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The following is a list of some artists who produces an entirely different genre that once produced a song under the big room genre in alphabetical order.*Zomboy - WTF?!
- Skirisk - Black Friday
(More coming soon)==Labels==
The following is a list of some of the most notable labels of the genre. Many labels are managed by the artists above, who serve the role of A&R managers. The labels are in alphabetical order.
- Axtone Records
- Dim Mak Records
- Doorn Recordings
- Flamingo Recordings
- Fly Eye Records
- Hysteria Records
- Musical Freedom
- Protocol Recordings
- Refune Records
- Revealed Recordings
- Size Records
- Spinnin' Records
- Wall Recordings
- PRMD Records
This is a list of big room house tracks among the most famous and significant of the genre.
- Swedish House Mafia feat. John Martin - "Save the World"
- Michael Calfan - "Resurrection" (Axwell's Recut Club Version)
- Sandro Silva & Quintino - "Epic"
- Ivan Gough & Feenixpawl feat. Georgi Kay - "In My Mind" (Axwell Mix)
- Swedish House Mafia feat. John Martin - "Don't You Worry Child"
- Swedish House Mafia - "Greyhound"
- Nicky Romero - "Toulouse"
- Hardwell - "Spaceman"
- Hardwell feat. Amba Shepherd - "Apollo"
- Alesso feat. Matthew Koma - "Years"
- Sebastian Ingrosso and Alesso - "Calling (Lose My Mind)"
- Tiësto - "Chasing Summers"
- Nari & Milani - "Atom"
- Nicky Romero & Nervo - "Like Home"
- Avicii vs Nicky Romero - "I Could Be the One"
- Krewella - "Alive"
- Showtek & Justin Prime - "Cannonball"
- Carnage & Borgore - "Incredible"
- Alesso vs OneRepublic - "If I Lose Myself"
- Lana Del Rey - "Summertime Sadness" (Cédric Gervais Remix)
- Zedd - "Clarity"
- Dimitri Vegas & Like Mike - "Mammoth"
- Porter Robinson & Mat Zo - Easy
- Armin van Buuren feat. Trevor Guthrie - "This Is What It Feels Like" (W&W Remix or Audien Remix)
- Sebastian Ingrosso and Tommy Trash feat. John Martin - "Reload" (Vocal Version)
- Calvin Harris feat. Ellie Goulding - "I Need Your Love"
- Martin Garrix - "Animals"
- Hardwell & Dyro feat. Bright Lights - "Never Say Goodbye"
- DVBBS & Borgeous - "Tsunami"
- Dimitri Vegas & Like Mike - "CHATTAHOOCHEE"
- Axwell & Sick Individuals feat. Taylr Renee - "I Am"
- Steve Angello & Matisse & Sadko - "SLVR"
- Nicky Romero & Krewella - "Legacy (Save My Life)"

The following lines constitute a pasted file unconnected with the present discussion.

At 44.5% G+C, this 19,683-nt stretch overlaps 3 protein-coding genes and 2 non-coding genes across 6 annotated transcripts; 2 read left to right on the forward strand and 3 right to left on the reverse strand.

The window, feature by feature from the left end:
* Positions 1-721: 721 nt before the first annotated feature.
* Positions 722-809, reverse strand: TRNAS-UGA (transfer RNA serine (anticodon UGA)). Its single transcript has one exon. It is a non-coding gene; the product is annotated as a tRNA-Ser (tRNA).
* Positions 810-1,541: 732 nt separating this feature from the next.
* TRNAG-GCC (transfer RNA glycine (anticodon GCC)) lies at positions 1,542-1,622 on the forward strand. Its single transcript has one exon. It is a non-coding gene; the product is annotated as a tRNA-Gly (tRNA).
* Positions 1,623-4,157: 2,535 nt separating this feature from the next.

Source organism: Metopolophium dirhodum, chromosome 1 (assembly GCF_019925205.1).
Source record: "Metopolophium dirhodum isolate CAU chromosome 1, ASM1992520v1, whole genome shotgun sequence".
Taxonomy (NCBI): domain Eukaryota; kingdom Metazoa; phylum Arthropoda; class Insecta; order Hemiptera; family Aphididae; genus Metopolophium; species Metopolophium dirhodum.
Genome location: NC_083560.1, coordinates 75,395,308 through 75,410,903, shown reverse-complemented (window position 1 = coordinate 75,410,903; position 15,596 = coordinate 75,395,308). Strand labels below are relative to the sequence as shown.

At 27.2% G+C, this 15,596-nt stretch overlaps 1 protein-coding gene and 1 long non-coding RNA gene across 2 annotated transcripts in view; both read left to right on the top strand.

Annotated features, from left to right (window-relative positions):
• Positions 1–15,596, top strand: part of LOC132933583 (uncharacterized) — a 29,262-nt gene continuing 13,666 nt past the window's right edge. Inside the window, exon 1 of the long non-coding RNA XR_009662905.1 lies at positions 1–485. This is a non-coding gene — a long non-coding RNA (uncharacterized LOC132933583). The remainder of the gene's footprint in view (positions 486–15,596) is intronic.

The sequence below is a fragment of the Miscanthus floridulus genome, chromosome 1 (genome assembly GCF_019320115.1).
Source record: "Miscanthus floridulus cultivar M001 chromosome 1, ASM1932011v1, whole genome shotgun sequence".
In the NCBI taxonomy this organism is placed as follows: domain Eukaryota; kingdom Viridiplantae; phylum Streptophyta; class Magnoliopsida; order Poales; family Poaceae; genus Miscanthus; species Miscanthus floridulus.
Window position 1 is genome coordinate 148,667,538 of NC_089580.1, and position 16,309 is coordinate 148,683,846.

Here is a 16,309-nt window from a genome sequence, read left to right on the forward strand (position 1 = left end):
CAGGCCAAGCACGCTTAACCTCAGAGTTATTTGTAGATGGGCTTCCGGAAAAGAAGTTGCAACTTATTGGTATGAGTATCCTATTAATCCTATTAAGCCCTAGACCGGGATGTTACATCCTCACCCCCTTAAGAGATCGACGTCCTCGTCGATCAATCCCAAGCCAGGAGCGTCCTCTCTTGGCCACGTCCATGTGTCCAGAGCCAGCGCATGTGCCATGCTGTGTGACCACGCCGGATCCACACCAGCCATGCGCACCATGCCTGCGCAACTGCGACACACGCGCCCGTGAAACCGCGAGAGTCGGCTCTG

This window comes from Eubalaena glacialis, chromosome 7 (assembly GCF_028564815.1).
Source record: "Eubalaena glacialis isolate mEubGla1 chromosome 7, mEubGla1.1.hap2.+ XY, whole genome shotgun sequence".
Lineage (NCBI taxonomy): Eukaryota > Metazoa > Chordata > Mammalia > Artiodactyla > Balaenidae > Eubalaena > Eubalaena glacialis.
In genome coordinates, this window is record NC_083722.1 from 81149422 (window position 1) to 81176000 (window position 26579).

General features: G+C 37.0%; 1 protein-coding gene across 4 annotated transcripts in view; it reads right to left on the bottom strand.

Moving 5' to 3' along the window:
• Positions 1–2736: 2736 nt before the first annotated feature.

- Hardwell ft. Matthew Koma - "Dare You"
- Showtek feat. We Are Loud & Sonny Wilson - "Booyah (song)"
- Dimitri Vegas & Like Mike vs DVBBS & Borgeous - "Stampede"
- R3hab, NERVO & Ummet Ozcan - "Revolution"
- Martin Garrix & Jay Hardway - "Wizard"
- Hardwell & MAKJ - Countdown
- MAKJ & Henry Fong - Encore
- Sandro Silva - Payback
- Thomas Newson - Pallaroid
See also Edit
- List of electro house artists
- List of electronic music genres
- List of house music genres
- Electro house
- Progressive house
- ↑ http://www.nytimes.com/2013/09/02/arts/music/electric-zoo-festival-cut-short-by-two-deaths.html?_r=0
- ↑ 2.0 2.1 http://blog.lessthan3.com/2011/07/progressive-house-explained/
- ↑ http://www.spin.com/articles/daleri-epic-mashleg-interview/
- ↑ http://www.musicradar.com/news/tech/hear-16-remarkably-similar-edm-drops-edited-into-a-single-60-second-track-580164
- ↑ Anthony, Polis (2013-05-02). Wolfgang Gartner Discusses "EDM Apocalypse". DJ City. Retrieved on December 5, 2013. “To be perfectly honest, and I hate to sound negative, cynical or condescending in any way but that’s probably how this will come off, I’ve been really bummed with most of the new music that’s been making waves in 2013. I feel like the “big” sound in dance music right now is just this mashup of every single subgenre possible, to try and appeal to the most people possible, with these cheesy played-out trance pads and vocal hooks, it all sounds exactly the same and it’s really bad for the most part, and the scariest thing is that people are reacting to this stuff, crowds at festivals and clubs are wanting more of it. A few of us have deemed it the EDM Apocolypse. Dance music is in a really weird place right now. I don’t know where it’s going to go. In some way I’m hoping Daft Punk single-handedly destroys this phenomenon we’re experiencing and un-brainwashes everybody into realizing that real music should have some soul and authenticity to it, and not just be a big kick drum and a trance breakdown with a cheesy one-liner and a “big drop.””